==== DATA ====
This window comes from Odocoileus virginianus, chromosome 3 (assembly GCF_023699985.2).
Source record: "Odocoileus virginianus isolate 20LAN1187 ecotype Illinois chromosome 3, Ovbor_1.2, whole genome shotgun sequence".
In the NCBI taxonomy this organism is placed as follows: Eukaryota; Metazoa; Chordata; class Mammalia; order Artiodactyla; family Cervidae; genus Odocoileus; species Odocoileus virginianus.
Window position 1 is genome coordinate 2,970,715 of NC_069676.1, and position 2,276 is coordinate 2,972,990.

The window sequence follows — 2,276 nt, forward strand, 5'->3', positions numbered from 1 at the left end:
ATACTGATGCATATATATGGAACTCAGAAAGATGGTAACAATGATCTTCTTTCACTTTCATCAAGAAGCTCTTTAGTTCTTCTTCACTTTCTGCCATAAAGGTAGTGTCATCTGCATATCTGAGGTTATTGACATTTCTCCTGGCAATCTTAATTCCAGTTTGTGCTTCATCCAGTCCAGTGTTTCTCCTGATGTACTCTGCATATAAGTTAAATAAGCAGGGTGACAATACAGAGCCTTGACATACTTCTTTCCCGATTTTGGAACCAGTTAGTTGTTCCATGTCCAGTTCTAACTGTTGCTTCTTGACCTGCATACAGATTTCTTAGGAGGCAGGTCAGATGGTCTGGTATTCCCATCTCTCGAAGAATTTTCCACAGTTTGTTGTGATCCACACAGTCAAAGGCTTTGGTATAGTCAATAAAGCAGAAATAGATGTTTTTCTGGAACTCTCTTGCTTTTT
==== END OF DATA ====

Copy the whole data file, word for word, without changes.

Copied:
This window comes from Odocoileus virginianus, chromosome 3 (assembly GCF_023699985.2).
Source record: "Odocoileus virginianus isolate 20LAN1187 ecotype Illinois chromosome 3, Ovbor_1.2, whole genome shotgun sequence".
In the NCBI taxonomy this organism is placed as follows: Eukaryota; Metazoa; Chordata; class Mammalia; order Artiodactyla; family Cervidae; genus Odocoileus; species Odocoileus virginianus.
Window position 1 is genome coordinate 2,970,715 of NC_069676.1, and position 2,276 is coordinate 2,972,990.

The window sequence follows — 2,276 nt, forward strand, 5'->3', positions numbered from 1 at the left end:
ATACTGATGCATATATATGGAACTCAGAAAGATGGTAACAATGATCTTCTTTCACTTTCATCAAGAAGCTCTTTAGTTCTTCTTCACTTTCTGCCATAAAGGTAGTGTCATCTGCATATCTGAGGTTATTGACATTTCTCCTGGCAATCTTAATTCCAGTTTGTGCTTCATCCAGTCCAGTGTTTCTCCTGATGTACTCTGCATATAAGTTAAATAAGCAGGGTGACAATACAGAGCCTTGACATACTTCTTTCCCGATTTTGGAACCAGTTAGTTGTTCCATGTCCAGTTCTAACTGTTGCTTCTTGACCTGCATACAGATTTCTTAGGAGGCAGGTCAGATGGTCTGGTATTCCCATCTCTCGAAGAATTTTCCACAGTTTGTTGTGATCCACACAGTCAAAGGCTTTGGTATAGTCAATAAAGCAGAAATAGATGTTTTTCTGGAACTCTCTTGCTTTTT